Lemond does Hunter proud in Dominion

Charlie Hunter - Trish Dunell
Charlie Hunter

Trish Dunell

Harness Racing legend and Cambridge local, Charlie Hunter, has fond memories of the Gr.1 Dominion Trot (3200m) and they were further enhanced with a brave third-placing by Lemond in the time-honoured race at Addington Raceway on Friday.

Hunter part-owns the son of Love You, who is trained at Cambridge Raceway by his co-breeder Ross Paynter, and said he was pleased with his gelding’s efforts in the race, which was won in dominant fashion by the Ken Ford-trained Marcoola.

“It was a strange race, they weren’t going any speed for the first mile and he was in behind Speeding Spur and no one was going anywhere,” Hunter said. “The eventual winner (Marcoola) was too speedy for them when it mattered.

“He was late getting clear and it was nice that he nosed through and picked up third anyway.”

Hunter said it was fairly congested late in the running which resulted in Lemond breaking shortly after crossing the finish line.

“There was so much congestion there. Maurice McKendry (driver) was in the (stipendiary steward) room there being questioned about the tightening up and I was in there as well and he said there was pressure coming from the outside and inside and it was tight quarters.”

Lemond was backing-up after Tuesday’s disappointing fourth-placing in the Gr.1 New Zealand Trotting Free-For-All (1980m) at Addington and Hunter said a change in bit resulted in a better performance from the six-year-old on Friday.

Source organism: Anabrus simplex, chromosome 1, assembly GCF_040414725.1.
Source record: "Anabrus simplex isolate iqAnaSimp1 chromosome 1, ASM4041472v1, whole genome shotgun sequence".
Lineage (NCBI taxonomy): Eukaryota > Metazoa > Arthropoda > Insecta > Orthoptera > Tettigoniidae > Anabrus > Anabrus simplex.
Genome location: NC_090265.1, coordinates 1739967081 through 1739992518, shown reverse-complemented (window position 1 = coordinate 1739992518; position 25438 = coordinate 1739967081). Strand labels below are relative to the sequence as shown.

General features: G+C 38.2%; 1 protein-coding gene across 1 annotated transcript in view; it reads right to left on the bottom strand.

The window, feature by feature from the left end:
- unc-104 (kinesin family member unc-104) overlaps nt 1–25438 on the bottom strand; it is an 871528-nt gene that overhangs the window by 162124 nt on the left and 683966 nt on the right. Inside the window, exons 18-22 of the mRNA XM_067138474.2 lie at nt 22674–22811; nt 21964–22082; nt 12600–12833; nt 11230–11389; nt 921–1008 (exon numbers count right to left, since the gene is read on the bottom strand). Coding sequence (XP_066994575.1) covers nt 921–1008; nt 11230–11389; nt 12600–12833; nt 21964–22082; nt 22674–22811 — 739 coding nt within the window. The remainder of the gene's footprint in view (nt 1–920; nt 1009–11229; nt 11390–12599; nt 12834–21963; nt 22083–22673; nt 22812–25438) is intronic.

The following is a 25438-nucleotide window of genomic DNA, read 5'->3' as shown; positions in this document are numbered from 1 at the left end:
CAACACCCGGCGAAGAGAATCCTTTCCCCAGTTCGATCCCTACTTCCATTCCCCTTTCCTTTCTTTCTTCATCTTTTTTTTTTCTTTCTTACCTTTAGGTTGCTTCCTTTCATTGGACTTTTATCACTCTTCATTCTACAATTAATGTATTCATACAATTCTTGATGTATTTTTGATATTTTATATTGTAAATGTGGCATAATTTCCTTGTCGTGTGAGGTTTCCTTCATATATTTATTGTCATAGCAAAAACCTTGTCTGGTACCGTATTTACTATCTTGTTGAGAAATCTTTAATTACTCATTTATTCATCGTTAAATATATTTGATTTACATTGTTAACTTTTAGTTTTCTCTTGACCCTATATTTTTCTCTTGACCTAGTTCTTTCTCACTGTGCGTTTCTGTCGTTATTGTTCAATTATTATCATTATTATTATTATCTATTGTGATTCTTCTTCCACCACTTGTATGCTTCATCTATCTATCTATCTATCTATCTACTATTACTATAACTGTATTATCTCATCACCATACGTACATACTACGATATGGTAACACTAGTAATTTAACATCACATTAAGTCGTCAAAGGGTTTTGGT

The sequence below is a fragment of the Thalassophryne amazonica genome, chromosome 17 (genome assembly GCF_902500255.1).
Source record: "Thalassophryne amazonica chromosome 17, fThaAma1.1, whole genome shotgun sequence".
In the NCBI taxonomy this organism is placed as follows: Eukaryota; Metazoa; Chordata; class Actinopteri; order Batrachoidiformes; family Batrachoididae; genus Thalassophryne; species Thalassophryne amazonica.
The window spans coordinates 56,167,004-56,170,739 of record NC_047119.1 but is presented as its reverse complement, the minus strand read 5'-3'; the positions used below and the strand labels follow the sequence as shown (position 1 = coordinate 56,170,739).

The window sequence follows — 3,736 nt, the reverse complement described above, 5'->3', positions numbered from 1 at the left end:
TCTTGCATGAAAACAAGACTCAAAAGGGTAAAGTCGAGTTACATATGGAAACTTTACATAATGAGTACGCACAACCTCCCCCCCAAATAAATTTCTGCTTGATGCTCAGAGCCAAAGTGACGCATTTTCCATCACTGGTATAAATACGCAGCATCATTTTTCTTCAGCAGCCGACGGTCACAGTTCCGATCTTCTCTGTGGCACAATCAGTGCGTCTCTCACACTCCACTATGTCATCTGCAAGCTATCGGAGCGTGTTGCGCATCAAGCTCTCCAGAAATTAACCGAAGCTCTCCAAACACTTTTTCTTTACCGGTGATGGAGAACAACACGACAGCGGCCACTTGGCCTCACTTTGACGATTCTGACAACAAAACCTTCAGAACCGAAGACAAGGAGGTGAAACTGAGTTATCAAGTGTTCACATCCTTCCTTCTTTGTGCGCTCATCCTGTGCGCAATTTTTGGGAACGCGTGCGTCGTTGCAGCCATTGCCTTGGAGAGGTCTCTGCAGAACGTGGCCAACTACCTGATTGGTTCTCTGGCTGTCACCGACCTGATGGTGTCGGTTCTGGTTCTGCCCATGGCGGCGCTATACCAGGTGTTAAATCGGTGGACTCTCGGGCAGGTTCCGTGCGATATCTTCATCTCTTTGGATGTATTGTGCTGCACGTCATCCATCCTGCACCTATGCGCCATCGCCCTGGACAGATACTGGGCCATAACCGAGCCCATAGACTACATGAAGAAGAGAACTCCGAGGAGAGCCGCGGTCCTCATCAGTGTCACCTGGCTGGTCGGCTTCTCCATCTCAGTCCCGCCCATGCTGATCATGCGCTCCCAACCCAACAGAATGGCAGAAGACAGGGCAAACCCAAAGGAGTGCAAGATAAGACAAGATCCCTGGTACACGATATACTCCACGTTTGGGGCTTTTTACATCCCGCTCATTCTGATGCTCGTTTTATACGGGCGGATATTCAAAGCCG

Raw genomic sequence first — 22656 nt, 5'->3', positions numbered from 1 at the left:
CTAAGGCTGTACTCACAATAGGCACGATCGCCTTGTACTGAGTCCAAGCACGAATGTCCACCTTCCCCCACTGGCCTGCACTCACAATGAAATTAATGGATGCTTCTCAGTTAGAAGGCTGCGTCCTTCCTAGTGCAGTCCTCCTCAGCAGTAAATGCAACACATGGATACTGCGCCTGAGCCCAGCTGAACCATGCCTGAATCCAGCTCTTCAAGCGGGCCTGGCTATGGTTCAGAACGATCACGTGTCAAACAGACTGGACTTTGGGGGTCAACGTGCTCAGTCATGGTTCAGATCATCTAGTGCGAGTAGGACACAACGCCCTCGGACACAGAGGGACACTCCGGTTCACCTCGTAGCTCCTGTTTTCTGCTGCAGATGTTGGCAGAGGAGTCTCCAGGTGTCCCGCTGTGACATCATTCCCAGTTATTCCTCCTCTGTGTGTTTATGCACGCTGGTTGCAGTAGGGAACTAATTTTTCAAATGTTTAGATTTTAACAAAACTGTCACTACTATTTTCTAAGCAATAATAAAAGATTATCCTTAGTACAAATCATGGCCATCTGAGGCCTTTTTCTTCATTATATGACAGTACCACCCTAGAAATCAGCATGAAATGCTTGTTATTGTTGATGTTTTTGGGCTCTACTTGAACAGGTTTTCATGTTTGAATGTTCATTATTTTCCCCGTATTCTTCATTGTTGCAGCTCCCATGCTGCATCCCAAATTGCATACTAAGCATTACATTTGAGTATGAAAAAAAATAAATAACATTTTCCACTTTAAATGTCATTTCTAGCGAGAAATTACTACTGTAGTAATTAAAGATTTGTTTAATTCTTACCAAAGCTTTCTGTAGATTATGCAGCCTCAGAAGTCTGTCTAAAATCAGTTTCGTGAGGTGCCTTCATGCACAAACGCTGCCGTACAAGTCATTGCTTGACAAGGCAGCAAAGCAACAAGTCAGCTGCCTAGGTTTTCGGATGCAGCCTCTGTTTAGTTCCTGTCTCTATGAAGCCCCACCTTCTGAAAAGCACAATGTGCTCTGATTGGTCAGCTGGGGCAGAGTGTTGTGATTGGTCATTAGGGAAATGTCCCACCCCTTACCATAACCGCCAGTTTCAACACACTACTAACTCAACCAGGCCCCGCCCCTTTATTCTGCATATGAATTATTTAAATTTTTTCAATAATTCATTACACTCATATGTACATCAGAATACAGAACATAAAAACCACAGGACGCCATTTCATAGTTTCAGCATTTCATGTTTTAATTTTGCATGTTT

“He got bearing in on the turn in (on Tuesday) and clipped about three of the inside markers, so we had a change of bit and just made a couple of subtle changes and he was so much better on Friday,” he said.

“It was a shame, because he would have been very close if he had maintained the back of Speeding Spur around the turn on Tuesday.”

Hunter has a great association with the Dominion. He scored his first Group One victory as a driver in the race in 1963 behind Min Scott and won it again in 1967 with French Pass.

Although he hasn’t secured victory in the race since then, he has come close. He trained Jenner to a number of placings, while in recent times he has secured a couple of placings as an owner with Monarchy gelding Sovereignty and now Lemond.

“I won the Dominion in 1963 with a mare that my mother owned and Dad trained,” Hunter said. “It was our first Group One win in that race.

“I did win it again three or four years later for Roy McKenzie with a horse called French Pass. After that Jenner had run a couple of placings and Sovereignty had been second, but we haven’t repeated it.”

Both Lemond and Sovereignty were purchased by Hunter at the yearling sales and he is hoping his most recent sales acquisition can help break his drought in the great race.

“We’ve got Lemond going around and we have got a nice two-year-old who’s out spelling at the moment that we bought at the last yearling sales at Auckland,” Hunter said.

“He’s by Pegasus Spur, the sire of Speeding Spur, and seems a nice type. He’s out of Landora’s Pride’s (1988 Dominion Handicap winner) family, so we have got our fingers-crossed that he will develop. He won’t race until he is three.”

Meanwhile, Hunter said Lemond has pulled up well after his run in the Dominion and he is looking forward to watching him tackle some northern feature races over the coming months.

“He came out of the race well and he starts his journey home today (Saturday),” he said.

“On December 14 there’s the Lyell Creek, a $50,000 race at Auckland and a fortnight after that is the $100,000 National Trot at Auckland and then there’s the races at Cambridge.

“So there is a little bit ahead of him. Of course the guns will be there, but that’s part of the territory he’s in.” – Cambridge Raceway


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